If you were presented with an opportunity to provide access to affordable health care to 70,000 fellow Mainers, would you say yes? That is at the heart of the basic question facing the Maine Legislature this session.
I have been a strong, vocal supporter of the bill, which would provide access to health care to tens of thousands of Maine residents. It will be paid for using funds that have already been set aside as part of the existing federal budget. If we don’t use them, the funds will go to another state, and we could see our rural hospitals crumble.
The economic development reasons for supporting this legislation — thousands of jobs and millions of dollars — are clear, but it’s the many Mainers who need this health care that are the biggest reason I am saying yes. These are women and men looking for a little relief to help them get by. They are hard-working individuals, and if we could just provide something as basic as the ability to see a doctor when they get sick, they will have a better chance at success.
For example, last weekend I received an email about Dwight from Lincoln. He is one of the 200 people laid off from Lincoln Paper & Tissue after the boiler explosion a few months ago. Dwight is a long-time member of the United Steel Workers, and even though he and his wife have worked hard all their lives, they are now without any real options for health care. Dwight and his family did nothing wrong. They simply are caught in a difficult situation.
While they are working hard to find new opportunities, they are left without health care. This creates an enormous burden of risk. What happens if someone in Dwight’s family gets sick, breaks a bone, or needs a new medication? They will end up requiring care or treatment that they cannot afford, so they will likely not schedule a doctor’s appointment and will end up in the emergency room.
Taking advantage of these federal funds will help Dwight and his family get back on their feet and will allow them to take one worry off their plate.
Tifani, who gave me permission to use her first name, is another example of a life on the line without Medicaid expansion. I first met Tifani at a “Take Back the Night” event at the University of Maine. Tifani has been through a lot. She has experienced sexual assault, domestic violence, substance abuse and poverty, but has persevered through it all to become sober and go to school. She is attending the University of Maine, so she can achieve her dream of becoming a counselor to help others.
I ran into Tifani in the supermarket a couple of months ago and asked how things were going. Tifani is always optimistic and positive, but something wasn’t right. She told me that on Jan. 1, she lost Medicaid coverage because she is a “non-categorical,” a childless adult who doesn’t qualify for coverage anymore. Tifani has been diagnosed with bipolar disorder, post-traumatic stress disorder, depression, ADHD and other conditions. She needs Medicaid to get the essential prescriptions that enable her to attend school, further herself and start a career where she can help others.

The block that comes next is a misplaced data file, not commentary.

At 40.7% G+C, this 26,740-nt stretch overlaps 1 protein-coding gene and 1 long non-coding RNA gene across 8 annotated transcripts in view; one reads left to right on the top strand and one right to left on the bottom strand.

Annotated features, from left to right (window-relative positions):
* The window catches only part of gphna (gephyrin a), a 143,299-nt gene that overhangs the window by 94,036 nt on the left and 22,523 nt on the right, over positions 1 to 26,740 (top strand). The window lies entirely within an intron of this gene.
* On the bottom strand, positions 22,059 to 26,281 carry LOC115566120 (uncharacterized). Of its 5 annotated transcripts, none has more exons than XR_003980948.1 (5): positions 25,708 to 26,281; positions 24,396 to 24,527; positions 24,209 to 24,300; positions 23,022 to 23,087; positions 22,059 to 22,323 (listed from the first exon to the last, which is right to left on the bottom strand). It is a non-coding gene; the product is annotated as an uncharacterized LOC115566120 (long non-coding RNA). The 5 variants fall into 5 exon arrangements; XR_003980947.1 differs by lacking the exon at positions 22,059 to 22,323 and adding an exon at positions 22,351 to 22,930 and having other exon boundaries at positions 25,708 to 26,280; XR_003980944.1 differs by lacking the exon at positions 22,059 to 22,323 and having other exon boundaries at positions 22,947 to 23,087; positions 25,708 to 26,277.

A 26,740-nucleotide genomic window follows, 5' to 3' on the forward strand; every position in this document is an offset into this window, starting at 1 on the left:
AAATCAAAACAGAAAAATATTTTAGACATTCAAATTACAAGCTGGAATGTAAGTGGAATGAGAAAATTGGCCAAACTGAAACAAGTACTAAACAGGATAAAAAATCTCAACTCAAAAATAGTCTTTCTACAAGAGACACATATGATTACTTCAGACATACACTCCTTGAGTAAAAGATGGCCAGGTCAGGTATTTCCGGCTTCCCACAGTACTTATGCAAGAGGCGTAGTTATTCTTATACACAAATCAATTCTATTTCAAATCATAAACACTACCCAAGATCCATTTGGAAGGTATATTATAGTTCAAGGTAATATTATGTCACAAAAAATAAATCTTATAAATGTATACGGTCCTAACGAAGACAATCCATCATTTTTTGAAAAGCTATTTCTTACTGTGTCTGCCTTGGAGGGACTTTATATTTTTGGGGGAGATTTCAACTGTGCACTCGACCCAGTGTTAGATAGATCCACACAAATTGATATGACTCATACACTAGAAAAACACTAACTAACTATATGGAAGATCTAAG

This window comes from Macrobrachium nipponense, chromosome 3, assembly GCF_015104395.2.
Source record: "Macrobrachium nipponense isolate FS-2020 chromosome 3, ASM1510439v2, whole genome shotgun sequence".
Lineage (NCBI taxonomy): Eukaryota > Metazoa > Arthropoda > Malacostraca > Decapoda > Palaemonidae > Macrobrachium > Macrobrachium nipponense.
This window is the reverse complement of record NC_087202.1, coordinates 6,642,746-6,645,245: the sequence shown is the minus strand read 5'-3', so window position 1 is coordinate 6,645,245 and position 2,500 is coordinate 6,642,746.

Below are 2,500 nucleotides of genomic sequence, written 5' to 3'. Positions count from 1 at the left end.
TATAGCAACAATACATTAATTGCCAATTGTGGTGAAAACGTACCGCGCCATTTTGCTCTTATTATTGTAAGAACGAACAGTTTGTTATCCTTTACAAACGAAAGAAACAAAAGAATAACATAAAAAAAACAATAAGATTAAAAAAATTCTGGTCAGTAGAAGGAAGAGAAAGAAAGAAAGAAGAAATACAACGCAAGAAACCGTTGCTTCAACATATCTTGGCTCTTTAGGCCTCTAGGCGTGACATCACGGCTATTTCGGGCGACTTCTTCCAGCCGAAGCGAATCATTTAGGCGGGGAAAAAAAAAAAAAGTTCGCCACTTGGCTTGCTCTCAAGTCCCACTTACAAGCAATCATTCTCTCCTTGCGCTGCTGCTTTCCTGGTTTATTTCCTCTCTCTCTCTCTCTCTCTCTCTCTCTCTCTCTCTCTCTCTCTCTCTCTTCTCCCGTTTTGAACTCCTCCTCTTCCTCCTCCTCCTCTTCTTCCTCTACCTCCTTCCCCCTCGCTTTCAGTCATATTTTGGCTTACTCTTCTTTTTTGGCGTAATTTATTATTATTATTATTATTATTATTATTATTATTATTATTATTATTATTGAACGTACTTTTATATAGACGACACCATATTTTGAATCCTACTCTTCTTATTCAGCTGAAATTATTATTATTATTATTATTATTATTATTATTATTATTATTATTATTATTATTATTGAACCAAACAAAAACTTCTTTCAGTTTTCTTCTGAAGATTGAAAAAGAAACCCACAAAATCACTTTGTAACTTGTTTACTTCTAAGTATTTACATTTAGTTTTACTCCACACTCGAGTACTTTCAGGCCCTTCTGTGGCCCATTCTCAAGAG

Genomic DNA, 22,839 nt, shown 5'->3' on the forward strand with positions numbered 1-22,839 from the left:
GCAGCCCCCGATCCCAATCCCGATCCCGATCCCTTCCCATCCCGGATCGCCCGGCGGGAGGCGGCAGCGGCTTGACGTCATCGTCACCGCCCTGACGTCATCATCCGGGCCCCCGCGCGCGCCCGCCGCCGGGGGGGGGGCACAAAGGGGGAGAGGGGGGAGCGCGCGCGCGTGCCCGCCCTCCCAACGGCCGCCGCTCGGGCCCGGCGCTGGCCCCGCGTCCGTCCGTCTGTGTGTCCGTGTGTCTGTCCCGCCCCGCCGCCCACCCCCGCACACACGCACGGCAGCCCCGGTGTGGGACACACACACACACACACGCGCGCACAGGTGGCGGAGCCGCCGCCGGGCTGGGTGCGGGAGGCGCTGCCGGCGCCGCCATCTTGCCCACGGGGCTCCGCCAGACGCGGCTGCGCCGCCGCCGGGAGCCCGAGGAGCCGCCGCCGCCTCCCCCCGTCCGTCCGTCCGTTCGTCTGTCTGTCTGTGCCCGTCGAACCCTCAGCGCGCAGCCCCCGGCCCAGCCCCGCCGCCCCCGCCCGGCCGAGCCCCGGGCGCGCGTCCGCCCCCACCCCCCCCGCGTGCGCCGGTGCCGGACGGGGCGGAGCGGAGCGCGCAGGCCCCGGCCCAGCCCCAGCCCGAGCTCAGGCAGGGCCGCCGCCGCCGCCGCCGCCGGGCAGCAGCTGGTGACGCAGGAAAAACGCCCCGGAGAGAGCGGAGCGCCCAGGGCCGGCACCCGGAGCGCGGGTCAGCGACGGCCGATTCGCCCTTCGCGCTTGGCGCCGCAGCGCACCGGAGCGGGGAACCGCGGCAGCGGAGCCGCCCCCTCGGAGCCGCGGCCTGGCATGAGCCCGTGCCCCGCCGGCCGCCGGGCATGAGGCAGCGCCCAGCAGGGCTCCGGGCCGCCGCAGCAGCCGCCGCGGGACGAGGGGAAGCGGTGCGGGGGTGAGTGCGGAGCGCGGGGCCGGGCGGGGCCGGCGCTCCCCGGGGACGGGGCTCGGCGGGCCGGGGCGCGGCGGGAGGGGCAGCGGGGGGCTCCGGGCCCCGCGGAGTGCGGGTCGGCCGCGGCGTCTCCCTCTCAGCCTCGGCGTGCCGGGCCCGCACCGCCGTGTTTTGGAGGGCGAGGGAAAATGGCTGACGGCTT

Tifani is not in school this semester but instead is training for a job and trying to cobble together some prescriptions with few resources, to try and avoid disaster. You’d never know her life is a daily obstacle course — because she always wears a smile. But right now, her dream of helping others has been put on hold until Maine says yes to Medicaid expansion.
These stories are not the exception; they are the reality for families across Maine. We have an opportunity as a state to help 70,000 Mainers, including 3,000 veterans, right now. Most of these Mainers have jobs and work hard but don’t have access to affordable health care.
I have already voted yes. Gov. Paul LePage has said he will veto it. Standing in the way of access to health care for thousands of Maine families is wrong.
I applaud my colleagues, Sen. Roger Katz, R-Augusta, and Sen. Tom Saviello, R-Wilton, for reaching across the aisle to support expansion. Ensuring that the most vulnerable residents of our state are able to see a doctor when they get sick isn’t a Republican or Democratic issue. It should be a Maine priority and an American priority.
As elected officials, we know this is an important vote. But as citizens of Maine, everyone can make a difference by encouraging your representatives to vote yes on this legislation. It will help thousands of our neighbors and save lives.
State Sen. Emily Cain, D-Orono, is running as a candidate in the Democratic primary for the Second Congressional District.